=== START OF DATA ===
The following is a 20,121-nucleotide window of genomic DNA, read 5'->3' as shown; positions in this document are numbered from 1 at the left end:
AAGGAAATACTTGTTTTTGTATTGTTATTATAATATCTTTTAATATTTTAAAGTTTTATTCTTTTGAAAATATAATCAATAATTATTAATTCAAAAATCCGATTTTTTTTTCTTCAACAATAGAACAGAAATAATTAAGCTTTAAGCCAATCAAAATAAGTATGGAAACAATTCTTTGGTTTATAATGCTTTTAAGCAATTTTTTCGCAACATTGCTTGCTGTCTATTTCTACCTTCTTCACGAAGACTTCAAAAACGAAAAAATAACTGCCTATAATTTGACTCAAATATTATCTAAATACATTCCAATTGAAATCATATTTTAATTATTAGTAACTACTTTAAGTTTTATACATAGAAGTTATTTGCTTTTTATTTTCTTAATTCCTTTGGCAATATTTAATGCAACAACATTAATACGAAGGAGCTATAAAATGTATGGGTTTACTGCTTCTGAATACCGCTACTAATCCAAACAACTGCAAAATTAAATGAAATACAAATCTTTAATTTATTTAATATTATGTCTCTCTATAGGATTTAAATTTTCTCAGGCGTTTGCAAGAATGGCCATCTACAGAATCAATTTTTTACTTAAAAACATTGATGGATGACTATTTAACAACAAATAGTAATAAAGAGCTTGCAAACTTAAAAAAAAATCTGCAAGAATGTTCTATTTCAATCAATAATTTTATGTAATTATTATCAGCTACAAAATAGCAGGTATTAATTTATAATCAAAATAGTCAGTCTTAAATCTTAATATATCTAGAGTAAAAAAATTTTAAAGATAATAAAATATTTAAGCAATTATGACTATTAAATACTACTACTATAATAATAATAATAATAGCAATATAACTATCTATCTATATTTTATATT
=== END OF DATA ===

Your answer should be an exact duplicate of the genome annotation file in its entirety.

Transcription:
The following is a 20,121-nucleotide window of genomic DNA, read 5'->3' as shown; positions in this document are numbered from 1 at the left end:
AAGGAAATACTTGTTTTTGTATTGTTATTATAATATCTTTTAATATTTTAAAGTTTTATTCTTTTGAAAATATAATCAATAATTATTAATTCAAAAATCCGATTTTTTTTTCTTCAACAATAGAACAGAAATAATTAAGCTTTAAGCCAATCAAAATAAGTATGGAAACAATTCTTTGGTTTATAATGCTTTTAAGCAATTTTTTCGCAACATTGCTTGCTGTCTATTTCTACCTTCTTCACGAAGACTTCAAAAACGAAAAAATAACTGCCTATAATTTGACTCAAATATTATCTAAATACATTCCAATTGAAATCATATTTTAATTATTAGTAACTACTTTAAGTTTTATACATAGAAGTTATTTGCTTTTTATTTTCTTAATTCCTTTGGCAATATTTAATGCAACAACATTAATACGAAGGAGCTATAAAATGTATGGGTTTACTGCTTCTGAATACCGCTACTAATCCAAACAACTGCAAAATTAAATGAAATACAAATCTTTAATTTATTTAATATTATGTCTCTCTATAGGATTTAAATTTTCTCAGGCGTTTGCAAGAATGGCCATCTACAGAATCAATTTTTTACTTAAAAACATTGATGGATGACTATTTAACAACAAATAGTAATAAAGAGCTTGCAAACTTAAAAAAAAATCTGCAAGAATGTTCTATTTCAATCAATAATTTTATGTAATTATTATCAGCTACAAAATAGCAGGTATTAATTTATAATCAAAATAGTCAGTCTTAAATCTTAATATATCTAGAGTAAAAAAATTTTAAAGATAATAAAATATTTAAGCAATTATGACTATTAAATACTACTACTATAATAATAATAATAATAGCAATATAACTATCTATCTATATTTTATATT